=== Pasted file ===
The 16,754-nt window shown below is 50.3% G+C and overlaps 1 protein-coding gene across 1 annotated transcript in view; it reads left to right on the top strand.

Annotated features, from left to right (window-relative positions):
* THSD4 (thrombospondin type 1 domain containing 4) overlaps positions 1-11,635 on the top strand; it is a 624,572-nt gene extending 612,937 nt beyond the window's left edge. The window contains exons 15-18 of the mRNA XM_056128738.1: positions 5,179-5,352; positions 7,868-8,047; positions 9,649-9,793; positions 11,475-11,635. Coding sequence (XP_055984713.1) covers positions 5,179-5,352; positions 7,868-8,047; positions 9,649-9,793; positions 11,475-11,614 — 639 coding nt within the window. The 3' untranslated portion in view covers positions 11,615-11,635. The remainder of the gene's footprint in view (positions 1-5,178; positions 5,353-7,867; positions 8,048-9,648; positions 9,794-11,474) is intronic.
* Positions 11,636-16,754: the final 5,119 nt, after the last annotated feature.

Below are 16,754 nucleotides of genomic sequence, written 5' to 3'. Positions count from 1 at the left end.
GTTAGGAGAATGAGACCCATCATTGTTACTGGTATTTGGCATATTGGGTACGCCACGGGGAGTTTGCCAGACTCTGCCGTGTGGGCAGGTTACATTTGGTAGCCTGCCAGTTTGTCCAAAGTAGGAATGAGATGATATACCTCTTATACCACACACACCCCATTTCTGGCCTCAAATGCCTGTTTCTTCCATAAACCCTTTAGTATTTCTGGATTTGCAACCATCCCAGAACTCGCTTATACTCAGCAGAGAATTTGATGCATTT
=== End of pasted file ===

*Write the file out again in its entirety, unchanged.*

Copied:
The 16,754-nt window shown below is 50.3% G+C and overlaps 1 protein-coding gene across 1 annotated transcript in view; it reads left to right on the top strand.

Annotated features, from left to right (window-relative positions):
* THSD4 (thrombospondin type 1 domain containing 4) overlaps positions 1-11,635 on the top strand; it is a 624,572-nt gene extending 612,937 nt beyond the window's left edge. The window contains exons 15-18 of the mRNA XM_056128738.1: positions 5,179-5,352; positions 7,868-8,047; positions 9,649-9,793; positions 11,475-11,635. Coding sequence (XP_055984713.1) covers positions 5,179-5,352; positions 7,868-8,047; positions 9,649-9,793; positions 11,475-11,614 — 639 coding nt within the window. The 3' untranslated portion in view covers positions 11,615-11,635. The remainder of the gene's footprint in view (positions 1-5,178; positions 5,353-7,867; positions 8,048-9,648; positions 9,794-11,474) is intronic.
* Positions 11,636-16,754: the final 5,119 nt, after the last annotated feature.

Below are 16,754 nucleotides of genomic sequence, written 5' to 3'. Positions count from 1 at the left end.
GTTAGGAGAATGAGACCCATCATTGTTACTGGTATTTGGCATATTGGGTACGCCACGGGGAGTTTGCCAGACTCTGCCGTGTGGGCAGGTTACATTTGGTAGCCTGCCAGTTTGTCCAAAGTAGGAATGAGATGATATACCTCTTATACCACACACACCCCATTTCTGGCCTCAAATGCCTGTTTCTTCCATAAACCCTTTAGTATTTCTGGATTTGCAACCATCCCAGAACTCGCTTATACTCAGCAGAGAATTTGATGCATTT